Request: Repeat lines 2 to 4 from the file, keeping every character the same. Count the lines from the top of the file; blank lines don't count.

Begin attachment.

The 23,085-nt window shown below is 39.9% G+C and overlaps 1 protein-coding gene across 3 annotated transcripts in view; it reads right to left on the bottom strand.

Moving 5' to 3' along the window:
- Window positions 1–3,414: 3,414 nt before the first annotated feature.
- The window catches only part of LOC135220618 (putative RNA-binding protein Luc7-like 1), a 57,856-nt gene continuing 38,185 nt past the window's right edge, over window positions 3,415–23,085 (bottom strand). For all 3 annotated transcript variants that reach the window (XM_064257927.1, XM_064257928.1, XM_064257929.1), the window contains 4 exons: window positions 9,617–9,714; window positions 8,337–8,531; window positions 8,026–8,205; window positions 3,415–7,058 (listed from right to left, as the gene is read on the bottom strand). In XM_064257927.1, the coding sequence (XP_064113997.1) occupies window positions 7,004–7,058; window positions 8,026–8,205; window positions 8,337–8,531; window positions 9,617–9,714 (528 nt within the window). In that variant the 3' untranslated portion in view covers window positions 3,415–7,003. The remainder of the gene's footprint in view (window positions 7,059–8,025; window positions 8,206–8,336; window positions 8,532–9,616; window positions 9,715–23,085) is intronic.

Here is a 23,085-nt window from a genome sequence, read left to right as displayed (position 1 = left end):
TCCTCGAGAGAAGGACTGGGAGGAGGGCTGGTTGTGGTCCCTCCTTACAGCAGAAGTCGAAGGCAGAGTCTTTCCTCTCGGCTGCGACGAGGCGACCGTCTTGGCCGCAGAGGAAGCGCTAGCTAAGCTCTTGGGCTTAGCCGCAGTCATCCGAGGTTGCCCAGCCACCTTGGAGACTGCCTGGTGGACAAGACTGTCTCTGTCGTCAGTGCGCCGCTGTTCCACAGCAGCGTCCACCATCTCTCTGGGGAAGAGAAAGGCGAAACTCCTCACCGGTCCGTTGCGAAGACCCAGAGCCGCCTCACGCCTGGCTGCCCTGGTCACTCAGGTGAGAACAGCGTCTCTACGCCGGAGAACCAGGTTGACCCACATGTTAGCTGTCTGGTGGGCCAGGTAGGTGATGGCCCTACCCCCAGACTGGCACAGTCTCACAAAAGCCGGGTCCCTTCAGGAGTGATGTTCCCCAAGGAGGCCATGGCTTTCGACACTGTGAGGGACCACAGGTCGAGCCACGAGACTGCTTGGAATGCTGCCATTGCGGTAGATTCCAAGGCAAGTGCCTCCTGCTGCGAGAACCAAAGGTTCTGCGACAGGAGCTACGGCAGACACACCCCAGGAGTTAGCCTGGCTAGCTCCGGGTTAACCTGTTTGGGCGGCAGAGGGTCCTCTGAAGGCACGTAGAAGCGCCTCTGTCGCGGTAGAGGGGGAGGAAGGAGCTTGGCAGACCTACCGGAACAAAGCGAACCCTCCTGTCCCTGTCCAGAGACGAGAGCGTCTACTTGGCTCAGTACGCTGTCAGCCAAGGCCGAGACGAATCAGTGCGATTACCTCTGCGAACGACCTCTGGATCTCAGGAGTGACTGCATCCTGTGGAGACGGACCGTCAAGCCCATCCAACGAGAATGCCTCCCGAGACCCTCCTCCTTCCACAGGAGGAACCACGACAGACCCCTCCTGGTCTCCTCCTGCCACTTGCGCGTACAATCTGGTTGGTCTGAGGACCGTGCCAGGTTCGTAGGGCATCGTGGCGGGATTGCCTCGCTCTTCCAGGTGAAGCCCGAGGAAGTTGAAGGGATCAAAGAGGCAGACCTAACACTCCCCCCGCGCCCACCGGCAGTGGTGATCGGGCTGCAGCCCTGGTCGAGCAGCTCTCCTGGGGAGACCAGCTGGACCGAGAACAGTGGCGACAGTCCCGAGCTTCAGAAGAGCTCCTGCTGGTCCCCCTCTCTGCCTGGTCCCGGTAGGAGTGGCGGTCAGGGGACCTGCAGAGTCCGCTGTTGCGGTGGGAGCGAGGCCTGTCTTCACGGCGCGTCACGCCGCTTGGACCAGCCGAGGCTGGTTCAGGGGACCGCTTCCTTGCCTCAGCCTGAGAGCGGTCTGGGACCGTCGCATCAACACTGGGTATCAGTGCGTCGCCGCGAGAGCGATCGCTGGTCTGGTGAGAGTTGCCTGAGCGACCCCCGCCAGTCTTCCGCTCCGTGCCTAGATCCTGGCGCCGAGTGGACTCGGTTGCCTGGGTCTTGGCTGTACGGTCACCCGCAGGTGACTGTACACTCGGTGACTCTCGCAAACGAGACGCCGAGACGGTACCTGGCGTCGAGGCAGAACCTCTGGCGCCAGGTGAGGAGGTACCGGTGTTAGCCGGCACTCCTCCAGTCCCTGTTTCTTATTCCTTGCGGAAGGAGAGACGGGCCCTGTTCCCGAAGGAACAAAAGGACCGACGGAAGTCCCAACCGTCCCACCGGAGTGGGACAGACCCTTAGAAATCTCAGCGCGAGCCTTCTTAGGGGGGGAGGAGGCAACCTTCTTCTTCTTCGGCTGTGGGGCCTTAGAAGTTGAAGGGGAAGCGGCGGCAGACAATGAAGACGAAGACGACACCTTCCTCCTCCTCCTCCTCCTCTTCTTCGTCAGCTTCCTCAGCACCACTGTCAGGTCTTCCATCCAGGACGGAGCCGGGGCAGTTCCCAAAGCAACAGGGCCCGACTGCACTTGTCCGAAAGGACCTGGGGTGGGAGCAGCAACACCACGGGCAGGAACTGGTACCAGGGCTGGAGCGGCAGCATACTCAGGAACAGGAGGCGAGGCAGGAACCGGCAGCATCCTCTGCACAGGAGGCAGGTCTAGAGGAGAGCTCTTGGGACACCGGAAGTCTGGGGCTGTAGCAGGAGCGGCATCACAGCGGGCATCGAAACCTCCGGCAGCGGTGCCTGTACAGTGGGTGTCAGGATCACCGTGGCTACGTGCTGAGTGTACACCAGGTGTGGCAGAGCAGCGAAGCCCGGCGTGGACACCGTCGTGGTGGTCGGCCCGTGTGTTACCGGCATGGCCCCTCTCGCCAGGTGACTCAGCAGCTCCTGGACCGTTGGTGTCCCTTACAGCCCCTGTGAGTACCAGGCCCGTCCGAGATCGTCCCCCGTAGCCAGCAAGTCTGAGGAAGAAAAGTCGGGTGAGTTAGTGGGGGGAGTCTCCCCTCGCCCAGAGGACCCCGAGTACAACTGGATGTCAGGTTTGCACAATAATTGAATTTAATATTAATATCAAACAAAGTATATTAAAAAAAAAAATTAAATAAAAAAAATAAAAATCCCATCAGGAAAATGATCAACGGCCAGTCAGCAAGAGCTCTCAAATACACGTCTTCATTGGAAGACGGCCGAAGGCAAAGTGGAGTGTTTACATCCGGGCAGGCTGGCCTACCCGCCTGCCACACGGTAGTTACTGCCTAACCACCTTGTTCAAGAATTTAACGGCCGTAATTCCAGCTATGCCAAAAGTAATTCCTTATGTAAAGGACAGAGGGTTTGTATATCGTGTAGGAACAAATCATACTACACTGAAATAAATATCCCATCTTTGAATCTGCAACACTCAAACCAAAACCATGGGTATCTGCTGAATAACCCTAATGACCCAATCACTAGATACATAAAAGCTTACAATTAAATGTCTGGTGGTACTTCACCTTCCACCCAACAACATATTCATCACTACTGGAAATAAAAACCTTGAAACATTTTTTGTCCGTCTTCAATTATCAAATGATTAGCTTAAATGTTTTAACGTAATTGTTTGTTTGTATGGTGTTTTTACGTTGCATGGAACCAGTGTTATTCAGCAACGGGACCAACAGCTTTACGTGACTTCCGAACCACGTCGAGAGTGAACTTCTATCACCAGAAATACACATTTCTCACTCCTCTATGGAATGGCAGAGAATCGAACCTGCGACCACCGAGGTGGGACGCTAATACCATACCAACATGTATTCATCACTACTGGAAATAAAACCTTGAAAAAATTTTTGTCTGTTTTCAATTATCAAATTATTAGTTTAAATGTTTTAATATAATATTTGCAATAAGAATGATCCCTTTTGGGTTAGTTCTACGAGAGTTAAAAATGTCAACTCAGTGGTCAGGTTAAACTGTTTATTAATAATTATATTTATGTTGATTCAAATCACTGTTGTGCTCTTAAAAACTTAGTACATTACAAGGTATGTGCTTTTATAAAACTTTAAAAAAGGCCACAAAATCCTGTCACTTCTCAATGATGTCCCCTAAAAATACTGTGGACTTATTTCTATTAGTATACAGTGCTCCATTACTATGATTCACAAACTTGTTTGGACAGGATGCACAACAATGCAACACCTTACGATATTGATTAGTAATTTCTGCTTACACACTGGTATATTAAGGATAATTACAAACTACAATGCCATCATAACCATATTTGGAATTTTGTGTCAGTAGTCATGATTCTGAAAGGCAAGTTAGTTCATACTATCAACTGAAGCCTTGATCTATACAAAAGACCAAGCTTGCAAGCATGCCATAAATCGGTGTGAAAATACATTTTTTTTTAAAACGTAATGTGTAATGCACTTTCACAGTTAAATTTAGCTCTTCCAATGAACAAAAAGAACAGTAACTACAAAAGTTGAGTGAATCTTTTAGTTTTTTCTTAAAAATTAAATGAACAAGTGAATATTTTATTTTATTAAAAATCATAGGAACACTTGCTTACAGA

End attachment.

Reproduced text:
Moving 5' to 3' along the window:
- Window positions 1–3,414: 3,414 nt before the first annotated feature.
- The window catches only part of LOC135220618 (putative RNA-binding protein Luc7-like 1), a 57,856-nt gene continuing 38,185 nt past the window's right edge, over window positions 3,415–23,085 (bottom strand). For all 3 annotated transcript variants that reach the window (XM_064257927.1, XM_064257928.1, XM_064257929.1), the window contains 4 exons: window positions 9,617–9,714; window positions 8,337–8,531; window positions 8,026–8,205; window positions 3,415–7,058 (listed from right to left, as the gene is read on the bottom strand). In XM_064257927.1, the coding sequence (XP_064113997.1) occupies window positions 7,004–7,058; window positions 8,026–8,205; window positions 8,337–8,531; window positions 9,617–9,714 (528 nt within the window). In that variant the 3' untranslated portion in view covers window positions 3,415–7,003. The remainder of the gene's footprint in view (window positions 7,059–8,025; window positions 8,206–8,336; window positions 8,532–9,616; window positions 9,715–23,085) is intronic.